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Sermon Starters

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Christian Ministry Professionals

Thomas F. Fischer, M.Div., M.S.A., Editor


The Third Sunday After Epiphany

Option #1: “Three Fish Stories”
Matthew 4:21-23
Rev. Wayne Dobratz

I. The professional fish story: though Jesus most often does not call us away from our professions, he calls us to serve Him where we are—text, v21; Rom 12:1; Gal 2:20; Matt 12:50

II. The miracle fish story: (text, v18) They were preparing their nets; a  time was coming when the nets would break from an overflow of fish—Lk 5:6. This was no fish story. Jesus is the Lord of the wind and wave and of our lives. When He calls, He always provides; Matt 6:33; 2 Cor 9:8

III. The new fish story: Jesus called them to a different kind of fishing—“fishing for men”: Matt 9:9, John 1:43ff, 1 Cor 9:19ff; see also Prov 11:30, Jude 23; Dan 12:3, John 4:35 & Rom 11:14 & 12:1-2

John MacArthur writes:

When Jesus called those first disciples, He gathered together the first fish-catching crew of His church. They were the first of the original band of evangelists He called to fulfill the Great Commission. They were Jesus’ first partners in ministry. He had the power to accomplish the work of proclaiming the gospel by Himself. But that was not His plan. He could have done it alone, but He never intended to do it alone. From the beginning of His
ministry, His plan was to use disciples to win disciples. He would command His disciples to do other things, but His first call to them was, “Follow Me, and I will make you fishers of men.” The disciples’ obedience was instant: ”And they immediately left the nets, and followed Him.” The authority of the Lord had spoken.

Many years ago an Italian recluse was found dead in his house. He had lived frugally all his life, but when friends were going through his house to sort out the few possessions he had accumulated they discovered 246 expensive violins crammed into his attic. Some even more valuable ones were in a bureau drawer in his bedroom. Virtually all of his money had been spent buying violins. Yet his misdirected devotion to the instruments had robbed the world
of their beautiful sounds. Because he selfishly treasured those violins, the world never heard the music they were meant to play. It is even reported that the first violin the great Stradivarius ever made was not played until it was 147 years old!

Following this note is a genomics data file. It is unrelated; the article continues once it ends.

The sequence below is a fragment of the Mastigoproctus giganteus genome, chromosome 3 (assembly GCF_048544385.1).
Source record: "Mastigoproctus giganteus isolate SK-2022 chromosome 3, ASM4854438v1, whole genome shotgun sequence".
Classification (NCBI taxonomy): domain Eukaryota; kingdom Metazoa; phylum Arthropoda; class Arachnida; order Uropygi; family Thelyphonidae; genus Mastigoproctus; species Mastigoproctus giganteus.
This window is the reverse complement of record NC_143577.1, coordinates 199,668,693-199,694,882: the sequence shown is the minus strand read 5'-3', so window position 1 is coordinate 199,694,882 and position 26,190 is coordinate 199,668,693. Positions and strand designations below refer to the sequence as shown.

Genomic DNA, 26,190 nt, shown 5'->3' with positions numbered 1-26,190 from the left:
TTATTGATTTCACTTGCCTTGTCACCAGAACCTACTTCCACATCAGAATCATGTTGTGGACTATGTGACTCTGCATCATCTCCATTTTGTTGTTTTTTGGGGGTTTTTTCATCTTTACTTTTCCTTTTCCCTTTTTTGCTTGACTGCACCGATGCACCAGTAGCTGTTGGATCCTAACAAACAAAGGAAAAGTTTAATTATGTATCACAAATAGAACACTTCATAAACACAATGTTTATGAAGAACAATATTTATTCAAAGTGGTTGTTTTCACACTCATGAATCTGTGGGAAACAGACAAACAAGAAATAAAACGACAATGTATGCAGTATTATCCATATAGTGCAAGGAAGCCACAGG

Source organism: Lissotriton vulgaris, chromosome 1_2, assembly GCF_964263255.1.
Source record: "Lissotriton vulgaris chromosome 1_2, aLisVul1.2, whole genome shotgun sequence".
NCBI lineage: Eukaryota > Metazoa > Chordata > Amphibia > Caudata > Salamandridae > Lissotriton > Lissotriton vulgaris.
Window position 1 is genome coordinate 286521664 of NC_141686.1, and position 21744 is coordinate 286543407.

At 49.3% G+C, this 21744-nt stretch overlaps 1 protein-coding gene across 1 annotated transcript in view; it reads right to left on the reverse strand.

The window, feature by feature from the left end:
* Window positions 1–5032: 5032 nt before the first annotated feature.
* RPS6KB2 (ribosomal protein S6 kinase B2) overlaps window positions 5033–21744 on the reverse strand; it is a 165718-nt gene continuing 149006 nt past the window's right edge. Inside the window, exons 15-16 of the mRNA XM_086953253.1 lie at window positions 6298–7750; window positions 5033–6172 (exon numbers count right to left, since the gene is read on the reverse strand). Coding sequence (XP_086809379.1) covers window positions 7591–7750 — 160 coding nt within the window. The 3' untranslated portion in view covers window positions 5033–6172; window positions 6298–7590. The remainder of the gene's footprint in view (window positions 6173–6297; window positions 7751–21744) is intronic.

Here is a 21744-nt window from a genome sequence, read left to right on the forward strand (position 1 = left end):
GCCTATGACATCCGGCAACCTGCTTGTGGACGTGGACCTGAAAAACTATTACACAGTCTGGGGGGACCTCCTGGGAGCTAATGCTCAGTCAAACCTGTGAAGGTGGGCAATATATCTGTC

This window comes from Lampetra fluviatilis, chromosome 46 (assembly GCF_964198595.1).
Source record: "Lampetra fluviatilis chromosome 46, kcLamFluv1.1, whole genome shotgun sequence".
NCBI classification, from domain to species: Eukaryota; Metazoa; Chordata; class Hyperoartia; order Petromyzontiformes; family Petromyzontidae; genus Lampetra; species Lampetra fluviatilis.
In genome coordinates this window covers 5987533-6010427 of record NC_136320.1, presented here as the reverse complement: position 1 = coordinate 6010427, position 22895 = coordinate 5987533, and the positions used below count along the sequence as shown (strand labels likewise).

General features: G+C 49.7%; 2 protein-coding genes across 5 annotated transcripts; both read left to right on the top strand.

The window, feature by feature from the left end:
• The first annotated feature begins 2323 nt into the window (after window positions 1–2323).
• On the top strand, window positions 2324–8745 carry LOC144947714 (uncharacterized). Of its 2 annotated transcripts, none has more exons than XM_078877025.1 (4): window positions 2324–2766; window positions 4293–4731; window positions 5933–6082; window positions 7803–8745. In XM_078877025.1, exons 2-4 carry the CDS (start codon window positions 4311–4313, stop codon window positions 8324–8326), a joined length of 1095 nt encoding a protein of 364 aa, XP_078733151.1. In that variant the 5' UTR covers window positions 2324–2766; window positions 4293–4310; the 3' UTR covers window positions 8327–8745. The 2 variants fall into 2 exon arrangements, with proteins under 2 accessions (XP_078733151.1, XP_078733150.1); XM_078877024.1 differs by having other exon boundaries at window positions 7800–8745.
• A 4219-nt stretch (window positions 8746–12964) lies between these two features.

Many Christians treat their faith like that man treated his violins. They hide their light; they squirrel away their great treasure. By not sharing their light and their treasure, many to whom they could have witnessed are left in spiritual darkness and poverty.

Some researchers estimate that as many as ninety-five percent of all Christians have never led another person to Jesus Christ. If that is true, ninety-five percent of the world’s spiritual violins have never been played! True love of our riches in Christ leads us to shine and share, not to hide and hoard.

When D. L. Moody once visited an art gallery in Chicago he was especially impressed by a painting called “The Rock of Ages” The picture showed a person with both hands clinging to a cross firmly embedded in a rock. While the stormy sea smashed against the rock, he hung tightly to the cross. Years later Mr. Moody saw a similar picture. This one also showed a person in a storm holding to a cross, but with one hand he was reaching out to someone
who was about to drown. The great evangelist commented that, though the first painting was beautiful, the second was even lovelier.

 

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Option #2: “Cross-Eyed Unity”
1 Corinthians 1:10-17
Rev. Kelly Bedard 

1. Jesus Christ is our ultimate source of and ground for unity

2. Selflessness and submission to Jesus’ lordship fosters unity

3. Status people and symbols work against unity

4. Christ’s cross eliminates all forms of disunity

Notes

1. katartizo (v10): perfect, make perfect, mend, be perfect, fit, frame, prepare, restore, perfectly joined together; to render, i.e., to fit, sound, complete; to mend (what has been broken or rent), to repair; to complete; to fit out, equip, put in order, arrange, adjust; to fit or frame for one’s self, prepare; ethically: to strengthen, perfect, complete, make one what s/he ought to be

2. nous (v10): mind, understanding; the mind, comprising alike the faculties of perceiving and understanding and those of feeling, judging, determining; the intellectual faculty, the understanding; reason in the narrower sense, as the capacity for spiritual truth, the higher powers of the soul, the faculty of perceiving divine things, of recognising goodness and of hating evil; the power of considering and judging soberly, calmly and impartially; a particular mode of thinking and judging, i.e, thoughts, feelings, purposes, desires

3. United in mind... (v1): “That is the mind Paul is talking about. When everybody decides to put the things of Christ first, and is willing to suffer loss that the honor and glory of Christ might be advanced, that is what brings harmony in a congregation. That is always the unifying factor in a
church, and that is the mind that is to be among us, the mind that does not consider itself the most important thing.” ... This is what Paul uses as the basis for unity in this church—not only the attitude of selflessness, which is the mind of Christ, but the responsibility to submit to his Lordship, the common responsibility that we have together.” (Ray Stedman)

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This page was revised on: Friday, January 20, 2006 12:10:31 PM